This site uses cookies. Learn more about cookies.

Close cookie details

OverDrive would like to use cookies to store information on your computer to improve your user experience at our Website. One of the cookies we use is critical for certain aspects of the site to operate and has already been set. You may delete and block all cookies from this site, but this could affect certain features or services of the site. To find out more about the cookies we use and how to delete them, click here to see our Privacy Policy.

If you do not wish to continue, please click here to exit this site.

Hide notification

  Main Nav

The Social Animal

Cover of The Social Animal

The Social Animal

The Hidden Sources of Love, Character, and Achievement
Borrow Borrow Borrow
#1 NEW YORK TIMES BESTSELLERWith unequaled insight and brio, New York Times columnist David Brooks has long explored and explained the way we live. Now Brooks turns to the building blocks of human...
#1 NEW YORK TIMES BESTSELLERWith unequaled insight and brio, New York Times columnist David Brooks has long explored and explained the way we live. Now Brooks turns to the building blocks of human...
Available formats-
  • Kindle Book
  • OverDrive Read
  • Adobe EPUB eBook
Languages:-
Copies-
  • Available:
    1
  • Library copies:
    1
Levels-
  • ATOS:
  • Lexile:
  • Interest Level:
  • Reading Level:

Recommended for you


 
Description-
  • #1 NEW YORK TIMES BESTSELLER

    With unequaled insight and brio, New York Times columnist David Brooks has long explored and explained the way we live. Now Brooks turns to the building blocks of human flourishing in a multilayered, profoundly illuminating work grounded in everyday life. This is the story of how success happens, told through the lives of one composite American couple, Harold and Erica. Drawing on a wealth of current research from numerous disciplines, Brooks takes Harold and Erica from infancy to old age, illustrating a fundamental new understanding of human nature along the way: The unconscious mind, it turns out, is not a dark, vestigial place, but a creative one, where most of the brain's work gets done. This is the realm where character is formed and where our most important life decisions are made--the natural habitat of The Social Animal. Brooks reveals the deeply social aspect of our minds and exposes the bias in modern culture that overemphasizes rationalism, individualism, and IQ. He demolishes conventional definitions of success and looks toward a culture based on trust and humility. The Social Animal is a moving intellectual adventure, a story of achievement and a defense of progress. It is an essential book for our time--one that will have broad social impact and will change the way we see ourselves and the world.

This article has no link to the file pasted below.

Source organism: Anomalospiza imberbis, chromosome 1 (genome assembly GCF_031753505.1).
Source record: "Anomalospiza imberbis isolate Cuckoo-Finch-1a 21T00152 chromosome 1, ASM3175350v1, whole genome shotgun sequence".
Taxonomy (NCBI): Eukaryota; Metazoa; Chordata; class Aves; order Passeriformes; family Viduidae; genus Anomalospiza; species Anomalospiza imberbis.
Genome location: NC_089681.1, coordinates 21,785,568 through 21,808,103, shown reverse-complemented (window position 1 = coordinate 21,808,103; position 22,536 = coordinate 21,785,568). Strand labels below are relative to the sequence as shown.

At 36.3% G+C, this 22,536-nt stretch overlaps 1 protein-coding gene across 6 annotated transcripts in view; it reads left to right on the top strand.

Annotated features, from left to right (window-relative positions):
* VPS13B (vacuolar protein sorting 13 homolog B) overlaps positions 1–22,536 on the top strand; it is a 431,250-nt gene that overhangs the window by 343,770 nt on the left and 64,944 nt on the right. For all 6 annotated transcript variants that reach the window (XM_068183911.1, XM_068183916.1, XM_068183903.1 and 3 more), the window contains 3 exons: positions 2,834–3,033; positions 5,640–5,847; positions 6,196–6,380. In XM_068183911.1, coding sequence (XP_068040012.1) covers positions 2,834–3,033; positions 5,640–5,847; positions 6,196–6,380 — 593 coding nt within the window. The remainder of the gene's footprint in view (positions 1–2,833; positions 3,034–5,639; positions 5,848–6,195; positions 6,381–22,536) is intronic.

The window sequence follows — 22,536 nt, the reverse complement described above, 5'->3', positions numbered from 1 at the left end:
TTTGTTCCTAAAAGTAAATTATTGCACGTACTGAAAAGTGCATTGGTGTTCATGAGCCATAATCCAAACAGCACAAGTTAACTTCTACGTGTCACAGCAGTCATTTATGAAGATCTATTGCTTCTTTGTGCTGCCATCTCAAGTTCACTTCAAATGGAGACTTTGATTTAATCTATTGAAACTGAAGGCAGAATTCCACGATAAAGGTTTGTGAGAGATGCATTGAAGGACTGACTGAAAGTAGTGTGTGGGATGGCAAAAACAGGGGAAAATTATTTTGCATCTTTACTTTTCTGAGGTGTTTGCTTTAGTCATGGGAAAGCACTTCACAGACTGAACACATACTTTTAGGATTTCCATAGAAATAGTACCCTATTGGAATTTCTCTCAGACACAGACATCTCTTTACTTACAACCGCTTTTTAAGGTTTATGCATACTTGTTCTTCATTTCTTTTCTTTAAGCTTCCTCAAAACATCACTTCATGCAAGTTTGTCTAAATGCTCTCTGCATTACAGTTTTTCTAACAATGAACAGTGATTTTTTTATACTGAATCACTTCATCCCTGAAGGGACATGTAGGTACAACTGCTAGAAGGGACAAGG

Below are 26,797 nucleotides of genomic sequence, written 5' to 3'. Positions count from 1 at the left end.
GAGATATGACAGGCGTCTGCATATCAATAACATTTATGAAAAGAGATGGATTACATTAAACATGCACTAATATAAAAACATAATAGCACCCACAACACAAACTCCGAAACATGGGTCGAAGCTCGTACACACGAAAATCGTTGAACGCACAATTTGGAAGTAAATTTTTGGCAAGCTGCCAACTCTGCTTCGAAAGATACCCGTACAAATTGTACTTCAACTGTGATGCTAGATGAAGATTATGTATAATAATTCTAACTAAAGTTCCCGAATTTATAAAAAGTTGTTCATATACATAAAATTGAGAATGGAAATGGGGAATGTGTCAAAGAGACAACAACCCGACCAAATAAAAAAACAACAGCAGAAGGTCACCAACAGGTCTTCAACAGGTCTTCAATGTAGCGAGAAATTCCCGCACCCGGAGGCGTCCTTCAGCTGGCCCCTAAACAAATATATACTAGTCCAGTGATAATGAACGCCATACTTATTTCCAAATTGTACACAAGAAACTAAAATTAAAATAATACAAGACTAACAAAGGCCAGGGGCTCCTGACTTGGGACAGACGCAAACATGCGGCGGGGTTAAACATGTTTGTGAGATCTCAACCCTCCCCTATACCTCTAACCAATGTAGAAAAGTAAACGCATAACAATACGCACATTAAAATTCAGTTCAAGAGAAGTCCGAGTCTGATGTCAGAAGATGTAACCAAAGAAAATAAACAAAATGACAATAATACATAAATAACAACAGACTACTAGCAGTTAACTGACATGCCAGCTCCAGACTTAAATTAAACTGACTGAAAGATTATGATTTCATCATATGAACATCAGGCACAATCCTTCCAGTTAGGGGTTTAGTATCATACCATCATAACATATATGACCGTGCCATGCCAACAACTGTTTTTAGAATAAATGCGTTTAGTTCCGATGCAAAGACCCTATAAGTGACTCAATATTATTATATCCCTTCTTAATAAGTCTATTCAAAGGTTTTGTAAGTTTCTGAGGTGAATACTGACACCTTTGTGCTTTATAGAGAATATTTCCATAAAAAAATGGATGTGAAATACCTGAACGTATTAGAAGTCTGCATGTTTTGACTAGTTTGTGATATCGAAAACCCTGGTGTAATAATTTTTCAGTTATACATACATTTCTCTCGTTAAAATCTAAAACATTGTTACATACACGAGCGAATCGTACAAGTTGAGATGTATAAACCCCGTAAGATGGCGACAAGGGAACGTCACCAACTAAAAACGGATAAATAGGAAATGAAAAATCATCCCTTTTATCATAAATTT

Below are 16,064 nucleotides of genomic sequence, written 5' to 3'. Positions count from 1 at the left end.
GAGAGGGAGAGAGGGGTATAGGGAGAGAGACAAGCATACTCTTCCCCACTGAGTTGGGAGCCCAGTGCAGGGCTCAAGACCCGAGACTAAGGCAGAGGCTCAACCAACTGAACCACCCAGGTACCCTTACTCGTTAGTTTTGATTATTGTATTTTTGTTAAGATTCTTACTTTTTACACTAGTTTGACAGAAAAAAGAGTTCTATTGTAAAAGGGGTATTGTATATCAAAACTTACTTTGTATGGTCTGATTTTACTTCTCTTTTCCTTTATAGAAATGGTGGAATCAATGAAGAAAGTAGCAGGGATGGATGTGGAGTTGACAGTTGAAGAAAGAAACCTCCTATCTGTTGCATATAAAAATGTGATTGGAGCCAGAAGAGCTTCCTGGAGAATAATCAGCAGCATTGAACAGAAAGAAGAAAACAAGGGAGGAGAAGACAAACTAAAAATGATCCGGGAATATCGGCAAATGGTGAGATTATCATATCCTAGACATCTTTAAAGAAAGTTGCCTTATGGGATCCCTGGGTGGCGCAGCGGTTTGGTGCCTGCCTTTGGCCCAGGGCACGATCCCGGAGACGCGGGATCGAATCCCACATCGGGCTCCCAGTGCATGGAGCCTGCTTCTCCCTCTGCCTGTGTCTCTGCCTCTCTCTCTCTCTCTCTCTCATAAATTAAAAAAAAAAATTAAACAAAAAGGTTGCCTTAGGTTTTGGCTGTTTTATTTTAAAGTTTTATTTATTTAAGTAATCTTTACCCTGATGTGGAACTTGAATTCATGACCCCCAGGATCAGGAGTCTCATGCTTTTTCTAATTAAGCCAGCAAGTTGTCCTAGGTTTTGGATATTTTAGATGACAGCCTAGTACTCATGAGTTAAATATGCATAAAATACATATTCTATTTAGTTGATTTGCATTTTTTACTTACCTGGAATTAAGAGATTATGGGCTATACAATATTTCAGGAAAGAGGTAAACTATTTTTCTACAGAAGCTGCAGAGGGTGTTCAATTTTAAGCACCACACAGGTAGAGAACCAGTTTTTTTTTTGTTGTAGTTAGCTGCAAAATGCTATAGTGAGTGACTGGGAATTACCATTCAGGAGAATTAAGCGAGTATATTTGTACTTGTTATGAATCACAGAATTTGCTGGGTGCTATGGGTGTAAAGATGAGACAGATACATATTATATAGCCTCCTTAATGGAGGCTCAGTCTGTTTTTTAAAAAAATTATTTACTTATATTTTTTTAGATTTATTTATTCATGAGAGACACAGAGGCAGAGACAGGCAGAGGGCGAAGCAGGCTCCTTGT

BONUS: Includes new material.

Excerpts-
  • Chapter 1

    Decision Making

    After the boom and bust, after the go-go frenzy and the Wall Street meltdown, the Composure Class rose once again to the fore. The people in this group hadn't made their money through hedge-fund wizardry or by some big financial score. They'd earned it by climbing the meritocratic ladder of success. They'd made good grades in school, established solid social connections, joined quality companies, medical practices, and firms. Wealth had just settled down upon them gradually like a gentle snow.

    You'd see a paragon of the Composure Class lunching al fresco at some shaded bistro in Aspen or Jackson Hole. He's just back from China and stopping by for a corporate board meeting on his way to a five- hundred-mile bike-a-thon to support the fight against lactose intolerance. He is asexually handsome, with a little less body fat than Leonardo's David, and hair so lush and luxuriously wavy that, if you saw him in L.A., you'd ask, "Who's that handsome guy with George Clooney?" As he crosses his legs you observe that they are immeasurably long and slender. He doesn't really have thighs. Each leg is just one elegant calf on top of another.

    His voice is like someone walking in socks on a Persian carpet-so calm and composed, he makes Barack Obama sound like Lenny Bruce. He met his wife at the Clinton Global Initiative. They happened to be wearing the same Doctors Without Borders support bracelets and quickly discovered they had the same yoga instructor and their Fulbright Scholarships came only two years apart. They are a wonderfully matched pair, with the only real tension between them involving their workout routines. For some reason, today's high- prestige men do a lot of running and biking and only work on the muscles in the lower half of their bodies. High-status women, on the other hand, pay ferocious attention to their torsos, biceps, and forearms so they can wear sleeveless dresses all summer and crush rocks into pebbles with their bare hands.

    So Mr. Casual Elegance married Ms. Sculpted Beauty in a ceremony officiated by Bill and Melinda Gates, and they produced three wonderful children: Effortless Brilliance, Global Compassion, and Artistically Gifted. Like most upper- and upper-middle-class children, these kids are really good at obscure sports. Centuries ago, members of the educated class discovered that they could no longer compete in football, baseball, and basketball, so they stole lacrosse from the American Indians to give them something to dominate.